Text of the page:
It is very simple. You can query, for example, Managed MySQL in Azure with a base tier (this can be configured). Using the Azure API, the base will be created and prepared for use. You do not need to interfere with this, the plugin is responsible for this. For example, OSBA (Azure plugin) will return credential to the service, pass this to Helm. You can use WordPress with cloudy MySQL, do not deal with managed databases at all, and don’t worry about statefull services inside.

We can say that Helm acts as a glue, which, on the one hand, allows you to deploy services, and on the other hand, it consumes the resources of cloud providers.

You can write your own plugin and use this entire on-premise story. Then you just have your own plugin for the corporate Cloud provider. I advise you to try this approach, especially if you have a large scale and you want to quickly deploy dev, staging or the entire infrastructure for a feature. This will make life easier for your operations or DevOps.

Another find that I have already mentioned is the helm-gcs plugin , which allows you to use Google buckets (object storage) to store Helm charts.

It takes only four commands to start using it:

  1. install the plugin;
  2. initiate it;
  3. set the path to bucket, which is located in gcp;
  4. publish charts in a standard way.

The beauty is that the native gcp method for authorization will be used. You can use the service account, the developer account - anything. It is very convenient and costs nothing to operate. If you, like me, advocate opsless philosophy, then this will be very convenient, especially for small teams.


Helm is not the only service management solution. There are a lot of questions to him, which is probably why the third version appeared so quickly. Of course there are alternatives.

It can be as specialized solutions, for example, Ksonnet or Metaparticle. You can use your classic infrastructure management tools (Ansible, Terraform, Chef, etc.) for the same purposes that I talked about.

Finally, there is the Operator Framework solution, the popularity of which is growing.

The Operator Framework is the main Helm alternative that you should pay attention to.

It is more native for CNCF and Kubernetes, but the entry threshold is much higher , you need to program more and describe manifestes less.

There are various addons, such as Draft, Scaffold. They make life much easier, for example, developers simplify the Helm send and launch cycle for deploying a test environment. I would call them extenders of opportunities.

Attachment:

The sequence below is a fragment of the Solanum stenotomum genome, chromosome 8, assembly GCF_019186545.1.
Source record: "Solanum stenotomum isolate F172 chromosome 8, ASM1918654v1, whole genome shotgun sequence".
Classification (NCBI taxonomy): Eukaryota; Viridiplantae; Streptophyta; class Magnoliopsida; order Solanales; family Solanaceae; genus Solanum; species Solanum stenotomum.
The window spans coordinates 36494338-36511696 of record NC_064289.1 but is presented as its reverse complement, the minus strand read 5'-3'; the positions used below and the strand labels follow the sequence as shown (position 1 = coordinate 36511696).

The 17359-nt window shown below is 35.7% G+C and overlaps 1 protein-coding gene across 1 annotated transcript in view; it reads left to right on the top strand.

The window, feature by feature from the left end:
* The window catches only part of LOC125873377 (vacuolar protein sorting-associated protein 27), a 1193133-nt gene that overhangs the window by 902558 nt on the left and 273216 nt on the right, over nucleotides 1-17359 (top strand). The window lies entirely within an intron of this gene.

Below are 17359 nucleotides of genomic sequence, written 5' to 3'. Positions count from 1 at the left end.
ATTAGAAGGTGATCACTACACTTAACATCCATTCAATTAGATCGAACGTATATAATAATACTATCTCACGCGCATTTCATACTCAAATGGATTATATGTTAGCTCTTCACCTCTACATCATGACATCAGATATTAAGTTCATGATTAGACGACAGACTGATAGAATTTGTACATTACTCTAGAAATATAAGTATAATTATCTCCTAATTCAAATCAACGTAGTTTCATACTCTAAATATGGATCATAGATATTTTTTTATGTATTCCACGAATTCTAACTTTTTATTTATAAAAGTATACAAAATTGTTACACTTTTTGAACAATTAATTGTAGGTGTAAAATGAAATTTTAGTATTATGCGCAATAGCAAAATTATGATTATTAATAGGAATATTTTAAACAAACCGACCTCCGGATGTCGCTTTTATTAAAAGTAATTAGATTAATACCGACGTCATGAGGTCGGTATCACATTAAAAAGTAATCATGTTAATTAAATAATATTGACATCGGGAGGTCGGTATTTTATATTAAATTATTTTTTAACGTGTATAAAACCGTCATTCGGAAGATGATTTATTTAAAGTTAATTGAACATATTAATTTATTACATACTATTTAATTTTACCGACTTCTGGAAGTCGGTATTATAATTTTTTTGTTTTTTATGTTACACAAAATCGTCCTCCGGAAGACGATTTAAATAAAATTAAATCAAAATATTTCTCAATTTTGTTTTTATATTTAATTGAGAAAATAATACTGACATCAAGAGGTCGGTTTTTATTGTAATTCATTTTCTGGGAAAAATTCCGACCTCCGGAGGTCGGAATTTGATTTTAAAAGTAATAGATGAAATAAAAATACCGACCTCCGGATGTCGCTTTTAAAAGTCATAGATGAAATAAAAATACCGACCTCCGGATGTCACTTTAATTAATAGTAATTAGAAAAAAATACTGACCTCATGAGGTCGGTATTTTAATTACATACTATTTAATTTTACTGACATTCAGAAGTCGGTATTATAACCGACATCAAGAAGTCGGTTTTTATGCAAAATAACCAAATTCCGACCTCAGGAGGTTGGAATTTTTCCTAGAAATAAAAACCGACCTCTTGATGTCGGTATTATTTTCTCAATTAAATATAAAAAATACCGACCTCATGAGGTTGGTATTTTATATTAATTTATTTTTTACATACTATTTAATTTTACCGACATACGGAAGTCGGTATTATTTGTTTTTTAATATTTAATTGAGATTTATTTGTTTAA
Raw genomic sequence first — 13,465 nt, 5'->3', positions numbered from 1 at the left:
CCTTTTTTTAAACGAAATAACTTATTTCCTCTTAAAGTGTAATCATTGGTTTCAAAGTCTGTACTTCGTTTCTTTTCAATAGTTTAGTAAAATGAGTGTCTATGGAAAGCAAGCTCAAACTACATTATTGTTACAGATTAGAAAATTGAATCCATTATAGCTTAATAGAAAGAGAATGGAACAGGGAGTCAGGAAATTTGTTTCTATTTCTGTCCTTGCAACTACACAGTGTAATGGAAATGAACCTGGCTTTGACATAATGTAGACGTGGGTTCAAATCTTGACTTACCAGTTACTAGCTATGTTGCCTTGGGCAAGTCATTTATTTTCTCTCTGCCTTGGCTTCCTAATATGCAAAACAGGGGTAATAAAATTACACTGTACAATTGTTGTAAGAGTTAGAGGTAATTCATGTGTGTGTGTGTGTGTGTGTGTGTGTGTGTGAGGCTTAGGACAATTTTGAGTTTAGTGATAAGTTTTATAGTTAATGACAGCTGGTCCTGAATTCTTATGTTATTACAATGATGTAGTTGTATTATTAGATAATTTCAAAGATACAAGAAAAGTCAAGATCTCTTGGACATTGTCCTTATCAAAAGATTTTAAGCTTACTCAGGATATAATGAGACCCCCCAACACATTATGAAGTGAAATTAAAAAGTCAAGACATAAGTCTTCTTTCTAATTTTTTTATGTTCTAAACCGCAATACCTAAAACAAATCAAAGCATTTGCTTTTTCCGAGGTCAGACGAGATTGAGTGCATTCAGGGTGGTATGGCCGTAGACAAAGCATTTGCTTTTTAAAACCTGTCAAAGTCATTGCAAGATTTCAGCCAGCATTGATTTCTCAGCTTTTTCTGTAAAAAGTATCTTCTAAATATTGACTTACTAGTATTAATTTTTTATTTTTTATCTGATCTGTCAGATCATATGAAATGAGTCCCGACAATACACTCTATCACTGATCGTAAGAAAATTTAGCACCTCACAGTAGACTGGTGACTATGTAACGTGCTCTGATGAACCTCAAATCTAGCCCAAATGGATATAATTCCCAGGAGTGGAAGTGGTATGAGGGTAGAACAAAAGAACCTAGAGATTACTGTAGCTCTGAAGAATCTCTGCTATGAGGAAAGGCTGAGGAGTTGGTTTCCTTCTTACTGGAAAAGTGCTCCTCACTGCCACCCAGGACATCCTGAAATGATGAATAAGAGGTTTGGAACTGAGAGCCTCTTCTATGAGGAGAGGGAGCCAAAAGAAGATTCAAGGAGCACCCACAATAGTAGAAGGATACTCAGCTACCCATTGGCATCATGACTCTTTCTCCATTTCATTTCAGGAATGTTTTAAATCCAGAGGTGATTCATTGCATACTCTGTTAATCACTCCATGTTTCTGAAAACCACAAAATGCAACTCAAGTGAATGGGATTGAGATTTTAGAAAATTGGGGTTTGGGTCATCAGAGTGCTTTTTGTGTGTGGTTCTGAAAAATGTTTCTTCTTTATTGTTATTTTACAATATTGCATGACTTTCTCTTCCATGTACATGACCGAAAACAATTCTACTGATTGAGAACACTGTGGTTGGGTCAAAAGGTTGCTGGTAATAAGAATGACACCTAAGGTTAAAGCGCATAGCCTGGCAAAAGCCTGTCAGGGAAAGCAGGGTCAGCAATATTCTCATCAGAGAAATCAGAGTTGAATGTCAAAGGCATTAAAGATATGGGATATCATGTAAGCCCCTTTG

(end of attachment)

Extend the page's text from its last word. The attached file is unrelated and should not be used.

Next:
Here is a visual graph of where what is located.

On the x-axis, the level of your personal control over what is happening, on the y-axis, the level of Kubernetes nativeness. Helm version 2 is somewhere in the middle. In version 3, it is not colossal, but both control and level of nativeness are improved. Ksonnet solutions are still inferior even to Helm 2. However, they are worth a look to know what else is in this world. Of course, your configuration manager will be under your control, but absolutely not native to Kubernetes.

The Operator Framework is absolutely native to Kubernetes and allows you to manage it much more elegantly and meticulously (but remember the level of entry). Rather, it is suitable for a specialized application and creating management for it, rather than a mass harvester for packing a huge number of applications using Helm.

Extenders simply improve control a bit, complement workflow or cut corners of CI / CD pipelines.

The future of Helm

The good news is that Helm 3 is appearing. The alpha version of Helm 3.0.0-alpha.2 has already been released, you can try. It is quite stable, but functionality is still limited.

Why do you need Helm 3? First of all, this is the story of the disappearance of Tiller , as a component. This, as you already understand, is a huge step forward, because everything is simplified from the point of view of architectural security.

When Helm 2 was created, which was during Kubernetes 1.8 or even earlier, many concepts were immature. For example, the concept of CRD is being actively implemented, and Helm will use CRD to store structures. It will be possible to use only the client and not keep the server side. Accordingly, use native Kubernetes commands to work with structures and resources. This is a huge step forward.

Support for native OCI repositories (Open Container Initiative) will appear. This is a huge initiative, and Helm is interesting primarily for posting its charts. It comes to the point that, for example, the Docker Hub supports many OCI standards. I don’t think, but perhaps the classic providers of Docker repositories will start to give you the opportunity to place their Helm charts for you.

A controversial story for me is Lua's support as a templating engine for writing scripts. I'm not a big fan of Lua, but it will be a completely optional feature. I checked it 3 times - using Lua will not be necessary. Therefore, anyone who wants to be able to use Lua, someone who likes Go, join our huge camp and use go-tmpl for this.

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Source: https://habr.com/ru/post/462665/